The treatment, Wallace said in an interview, was particularly “heartbreaking” given Biden’s public pledge that all federal workers would be treated with respect, a promise intended to create a contrast with the chaotic, sometimes nasty atmosphere that prevailed under President Donald Trump.
On his first day in office, Biden told staffers at a swearing-in ceremony, “If you are ever working with me and I hear you treat another colleague with disrespect, talk down to someone, I promise you I will fire you on the spot. On the spot — no if, ands or buts.”
“It was heartbreaking for so many on the OSTP staff who felt like they were betrayed,” Wallace said. “The word ‘hypocritical’ was used frequently by some of my colleagues and peers at OSTP because these big public statements were being made, but fundamentally, at least at OSTP, the opposite was taking place.”
Wallace did not hear from the White House Counsel’s Office until four months after her second complaint, at which point she was told the office considered the case closed, the complaint alleges.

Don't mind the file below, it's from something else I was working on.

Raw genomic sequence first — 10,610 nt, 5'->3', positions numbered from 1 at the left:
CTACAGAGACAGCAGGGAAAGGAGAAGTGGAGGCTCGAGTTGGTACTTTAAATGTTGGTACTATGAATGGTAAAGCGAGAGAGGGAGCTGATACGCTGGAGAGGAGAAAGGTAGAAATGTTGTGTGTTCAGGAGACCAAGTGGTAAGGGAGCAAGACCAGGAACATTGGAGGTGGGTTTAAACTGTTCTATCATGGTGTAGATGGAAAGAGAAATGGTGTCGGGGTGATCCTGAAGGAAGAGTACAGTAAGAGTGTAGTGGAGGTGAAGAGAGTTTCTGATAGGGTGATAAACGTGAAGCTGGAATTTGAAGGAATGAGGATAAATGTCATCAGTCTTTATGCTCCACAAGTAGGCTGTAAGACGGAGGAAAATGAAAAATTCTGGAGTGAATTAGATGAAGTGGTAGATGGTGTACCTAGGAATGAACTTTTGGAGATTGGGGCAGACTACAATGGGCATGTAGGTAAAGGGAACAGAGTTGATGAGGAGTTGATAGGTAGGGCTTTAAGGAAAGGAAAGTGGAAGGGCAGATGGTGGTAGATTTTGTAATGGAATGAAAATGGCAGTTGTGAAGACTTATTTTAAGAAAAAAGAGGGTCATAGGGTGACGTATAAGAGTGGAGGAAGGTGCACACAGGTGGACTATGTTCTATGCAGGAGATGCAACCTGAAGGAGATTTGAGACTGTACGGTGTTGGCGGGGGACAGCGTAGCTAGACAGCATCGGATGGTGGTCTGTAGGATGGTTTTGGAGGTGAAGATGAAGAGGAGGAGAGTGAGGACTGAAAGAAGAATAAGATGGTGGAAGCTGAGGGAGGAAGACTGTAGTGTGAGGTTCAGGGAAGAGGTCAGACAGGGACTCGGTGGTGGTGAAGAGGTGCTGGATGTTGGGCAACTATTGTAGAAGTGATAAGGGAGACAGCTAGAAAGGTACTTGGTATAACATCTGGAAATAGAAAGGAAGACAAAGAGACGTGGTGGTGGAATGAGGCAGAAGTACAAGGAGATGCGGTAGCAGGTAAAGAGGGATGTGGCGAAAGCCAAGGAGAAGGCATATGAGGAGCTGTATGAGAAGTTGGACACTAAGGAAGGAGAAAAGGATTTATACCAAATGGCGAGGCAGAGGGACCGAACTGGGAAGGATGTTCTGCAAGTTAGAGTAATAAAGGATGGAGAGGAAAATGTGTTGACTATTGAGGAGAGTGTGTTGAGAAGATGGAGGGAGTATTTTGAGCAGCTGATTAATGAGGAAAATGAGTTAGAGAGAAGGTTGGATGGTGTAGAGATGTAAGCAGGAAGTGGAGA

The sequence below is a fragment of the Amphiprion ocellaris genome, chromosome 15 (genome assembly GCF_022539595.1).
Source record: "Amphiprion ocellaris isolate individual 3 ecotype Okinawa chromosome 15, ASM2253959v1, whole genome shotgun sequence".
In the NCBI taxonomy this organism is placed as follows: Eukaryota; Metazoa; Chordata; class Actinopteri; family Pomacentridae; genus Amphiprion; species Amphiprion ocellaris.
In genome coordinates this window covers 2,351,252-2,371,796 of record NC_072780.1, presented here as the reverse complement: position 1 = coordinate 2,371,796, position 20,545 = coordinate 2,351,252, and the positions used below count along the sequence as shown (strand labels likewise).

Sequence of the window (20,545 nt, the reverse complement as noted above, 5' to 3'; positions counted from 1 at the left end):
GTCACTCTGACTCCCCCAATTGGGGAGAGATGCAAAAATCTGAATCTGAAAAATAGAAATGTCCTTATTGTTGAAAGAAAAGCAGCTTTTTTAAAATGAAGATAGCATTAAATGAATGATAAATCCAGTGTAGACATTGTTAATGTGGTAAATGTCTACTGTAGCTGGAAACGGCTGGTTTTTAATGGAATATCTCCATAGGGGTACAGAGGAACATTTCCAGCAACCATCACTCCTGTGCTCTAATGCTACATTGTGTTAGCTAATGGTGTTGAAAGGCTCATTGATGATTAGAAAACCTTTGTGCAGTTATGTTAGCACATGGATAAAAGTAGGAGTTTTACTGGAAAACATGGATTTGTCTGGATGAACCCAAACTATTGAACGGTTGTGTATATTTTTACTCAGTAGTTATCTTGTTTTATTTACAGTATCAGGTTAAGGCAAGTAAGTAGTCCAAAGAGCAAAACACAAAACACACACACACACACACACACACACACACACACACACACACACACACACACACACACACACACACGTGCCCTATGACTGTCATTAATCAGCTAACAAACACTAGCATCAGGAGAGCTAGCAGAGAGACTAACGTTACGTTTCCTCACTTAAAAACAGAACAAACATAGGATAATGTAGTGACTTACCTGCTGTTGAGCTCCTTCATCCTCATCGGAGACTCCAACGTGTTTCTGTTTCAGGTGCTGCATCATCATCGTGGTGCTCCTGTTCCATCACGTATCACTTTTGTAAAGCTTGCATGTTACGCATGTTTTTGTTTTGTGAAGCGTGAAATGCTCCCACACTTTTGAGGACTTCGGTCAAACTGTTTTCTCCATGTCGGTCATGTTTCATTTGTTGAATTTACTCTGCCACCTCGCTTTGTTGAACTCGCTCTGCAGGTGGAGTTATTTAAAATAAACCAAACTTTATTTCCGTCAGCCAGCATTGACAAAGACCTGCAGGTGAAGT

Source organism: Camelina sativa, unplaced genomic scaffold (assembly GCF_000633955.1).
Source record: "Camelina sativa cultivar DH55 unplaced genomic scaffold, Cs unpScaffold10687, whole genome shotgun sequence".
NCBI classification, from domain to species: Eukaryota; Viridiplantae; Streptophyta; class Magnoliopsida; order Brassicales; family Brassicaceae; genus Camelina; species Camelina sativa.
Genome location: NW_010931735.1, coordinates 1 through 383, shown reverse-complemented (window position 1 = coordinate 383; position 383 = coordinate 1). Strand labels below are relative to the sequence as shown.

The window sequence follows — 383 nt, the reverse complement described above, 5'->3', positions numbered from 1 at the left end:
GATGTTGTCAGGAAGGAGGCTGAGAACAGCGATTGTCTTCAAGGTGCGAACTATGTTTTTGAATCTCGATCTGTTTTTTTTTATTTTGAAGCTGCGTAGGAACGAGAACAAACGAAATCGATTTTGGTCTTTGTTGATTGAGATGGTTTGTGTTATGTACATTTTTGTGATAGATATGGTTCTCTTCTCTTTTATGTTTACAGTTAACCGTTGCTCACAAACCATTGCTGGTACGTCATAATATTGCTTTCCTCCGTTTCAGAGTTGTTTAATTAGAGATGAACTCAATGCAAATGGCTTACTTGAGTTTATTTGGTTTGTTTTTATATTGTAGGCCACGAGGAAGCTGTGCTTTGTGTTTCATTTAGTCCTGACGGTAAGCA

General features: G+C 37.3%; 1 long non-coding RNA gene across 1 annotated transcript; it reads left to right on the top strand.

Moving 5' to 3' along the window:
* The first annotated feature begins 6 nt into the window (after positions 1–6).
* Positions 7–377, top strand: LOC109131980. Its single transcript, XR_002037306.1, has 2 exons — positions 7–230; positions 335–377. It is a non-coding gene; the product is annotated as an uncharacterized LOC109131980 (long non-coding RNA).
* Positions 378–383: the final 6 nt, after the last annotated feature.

“When people come forward with these types of allegations, they should be listened to,” Wallace said. “They deserve to be listened to and to have their complaints investigated right away.”
The White House said it heeds all such complaints, including Wallace’s, and that they are thoroughly investigated.
The complaint also alleges Lander retaliated against Wallace, excluding her from meetings, taking away her office and eventually demoting her to deputy counsel. Lander disputes that allegation, and the White House investigation did not find evidence of gender-based discrimination, deeming Wallace’s reassignment appropriate.
Wallace also complained to other White House officials outside the counsel’s office, and on Jan. 28, she was told a White House investigation had found bullying and exclusionary behavior by Lander in violation of the safe and respectful workplace policy, the complaint says.
Lander resigned on Feb. 7 after those conclusions were reported by Politico. In his resignation letter, Lander wrote that he was “devastated that I caused hurt to past and present colleagues by the way in which I have spoken to them.”
But Wallace said no other corrective action had been taken since then —such as reinstating her in her old job —nor had she received a direct apology from anyone at the White House. The White House official said Wallace remains “an active part of the OSTP staff.”
“I’m still in exactly the same position I was when this all started,” Wallace said. “That has not changed, and there are others who also were being retaliated against and their positions did not change. It is the same. Same people, same culture.”